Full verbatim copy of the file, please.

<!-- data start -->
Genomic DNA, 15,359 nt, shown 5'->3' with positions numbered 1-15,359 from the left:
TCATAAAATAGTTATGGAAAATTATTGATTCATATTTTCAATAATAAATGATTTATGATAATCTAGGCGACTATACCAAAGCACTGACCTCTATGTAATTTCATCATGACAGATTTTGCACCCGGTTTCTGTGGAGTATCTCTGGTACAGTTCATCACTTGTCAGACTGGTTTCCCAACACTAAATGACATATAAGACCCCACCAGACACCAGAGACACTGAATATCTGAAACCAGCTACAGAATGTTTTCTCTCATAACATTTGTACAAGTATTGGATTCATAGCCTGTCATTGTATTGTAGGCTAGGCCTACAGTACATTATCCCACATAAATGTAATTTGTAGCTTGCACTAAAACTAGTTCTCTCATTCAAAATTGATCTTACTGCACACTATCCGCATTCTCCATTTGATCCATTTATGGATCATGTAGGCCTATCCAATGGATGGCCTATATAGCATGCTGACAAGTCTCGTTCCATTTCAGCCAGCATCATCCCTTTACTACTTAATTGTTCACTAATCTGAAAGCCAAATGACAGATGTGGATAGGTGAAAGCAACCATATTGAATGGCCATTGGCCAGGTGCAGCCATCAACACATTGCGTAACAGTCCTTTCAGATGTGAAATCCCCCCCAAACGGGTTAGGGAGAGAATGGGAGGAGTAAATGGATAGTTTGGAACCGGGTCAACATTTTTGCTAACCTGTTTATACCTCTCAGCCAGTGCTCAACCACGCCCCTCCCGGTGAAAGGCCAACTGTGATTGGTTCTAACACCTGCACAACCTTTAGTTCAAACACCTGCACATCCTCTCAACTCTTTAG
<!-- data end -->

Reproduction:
Genomic DNA, 15,359 nt, shown 5'->3' with positions numbered 1-15,359 from the left:
TCATAAAATAGTTATGGAAAATTATTGATTCATATTTTCAATAATAAATGATTTATGATAATCTAGGCGACTATACCAAAGCACTGACCTCTATGTAATTTCATCATGACAGATTTTGCACCCGGTTTCTGTGGAGTATCTCTGGTACAGTTCATCACTTGTCAGACTGGTTTCCCAACACTAAATGACATATAAGACCCCACCAGACACCAGAGACACTGAATATCTGAAACCAGCTACAGAATGTTTTCTCTCATAACATTTGTACAAGTATTGGATTCATAGCCTGTCATTGTATTGTAGGCTAGGCCTACAGTACATTATCCCACATAAATGTAATTTGTAGCTTGCACTAAAACTAGTTCTCTCATTCAAAATTGATCTTACTGCACACTATCCGCATTCTCCATTTGATCCATTTATGGATCATGTAGGCCTATCCAATGGATGGCCTATATAGCATGCTGACAAGTCTCGTTCCATTTCAGCCAGCATCATCCCTTTACTACTTAATTGTTCACTAATCTGAAAGCCAAATGACAGATGTGGATAGGTGAAAGCAACCATATTGAATGGCCATTGGCCAGGTGCAGCCATCAACACATTGCGTAACAGTCCTTTCAGATGTGAAATCCCCCCCAAACGGGTTAGGGAGAGAATGGGAGGAGTAAATGGATAGTTTGGAACCGGGTCAACATTTTTGCTAACCTGTTTATACCTCTCAGCCAGTGCTCAACCACGCCCCTCCCGGTGAAAGGCCAACTGTGATTGGTTCTAACACCTGCACAACCTTTAGTTCAAACACCTGCACATCCTCTCAACTCTTTAG